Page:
Dada Manifesto
We Wiped our Arses with Art History

The Dada art movement of the 1920s is one of the most influential of the last century. Over the years, several manifestos have been published setting out Dada’s ideas of artistic anarchy. We wanted to question what a manifesto could be and, using Dada’s ideas of anti-art, create a somewhat humorous and definitely absurd piece of “editorial design” framed around a poignant excerpt from Tristian Tzara’s 1916 manifesto.

Opening the cover reveals a tiled bathroom interior, with a toilet roll to unravel. Printed on the roll are reviews of Dada from contemporary artists, chosen largely for their pretentious and pompous tone.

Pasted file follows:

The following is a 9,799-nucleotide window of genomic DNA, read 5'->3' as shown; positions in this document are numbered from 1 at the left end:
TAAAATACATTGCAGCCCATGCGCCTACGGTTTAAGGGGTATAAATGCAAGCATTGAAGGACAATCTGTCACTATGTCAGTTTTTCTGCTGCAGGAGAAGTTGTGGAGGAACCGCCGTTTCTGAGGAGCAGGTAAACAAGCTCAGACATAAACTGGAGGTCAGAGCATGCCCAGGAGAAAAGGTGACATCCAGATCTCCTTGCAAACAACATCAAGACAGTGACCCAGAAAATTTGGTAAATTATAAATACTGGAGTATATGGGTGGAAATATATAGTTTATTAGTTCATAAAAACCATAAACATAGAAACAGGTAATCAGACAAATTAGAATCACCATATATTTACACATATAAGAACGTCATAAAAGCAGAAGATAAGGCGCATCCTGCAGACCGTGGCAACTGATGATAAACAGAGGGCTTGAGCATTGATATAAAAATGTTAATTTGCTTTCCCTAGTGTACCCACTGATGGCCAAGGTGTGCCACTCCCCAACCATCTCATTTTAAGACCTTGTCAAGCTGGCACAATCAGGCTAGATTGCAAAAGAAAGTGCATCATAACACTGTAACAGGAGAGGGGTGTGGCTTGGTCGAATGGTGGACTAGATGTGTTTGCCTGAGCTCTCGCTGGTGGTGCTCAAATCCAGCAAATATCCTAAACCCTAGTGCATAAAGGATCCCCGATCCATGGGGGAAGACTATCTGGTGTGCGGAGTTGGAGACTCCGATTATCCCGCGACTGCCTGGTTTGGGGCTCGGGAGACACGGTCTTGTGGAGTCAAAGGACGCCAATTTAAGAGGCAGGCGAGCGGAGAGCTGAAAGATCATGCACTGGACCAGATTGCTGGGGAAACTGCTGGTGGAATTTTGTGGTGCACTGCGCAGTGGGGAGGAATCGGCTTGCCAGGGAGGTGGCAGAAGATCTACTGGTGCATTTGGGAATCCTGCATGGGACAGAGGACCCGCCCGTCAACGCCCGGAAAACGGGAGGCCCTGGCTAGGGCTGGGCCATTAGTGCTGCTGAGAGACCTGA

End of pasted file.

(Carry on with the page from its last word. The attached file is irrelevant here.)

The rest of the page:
An accurate photographic depiction of the unravelling process.

Once all pretentious comments have been flushed away, the true message of the manifesto is revealed: Dada doesn’t mean anything.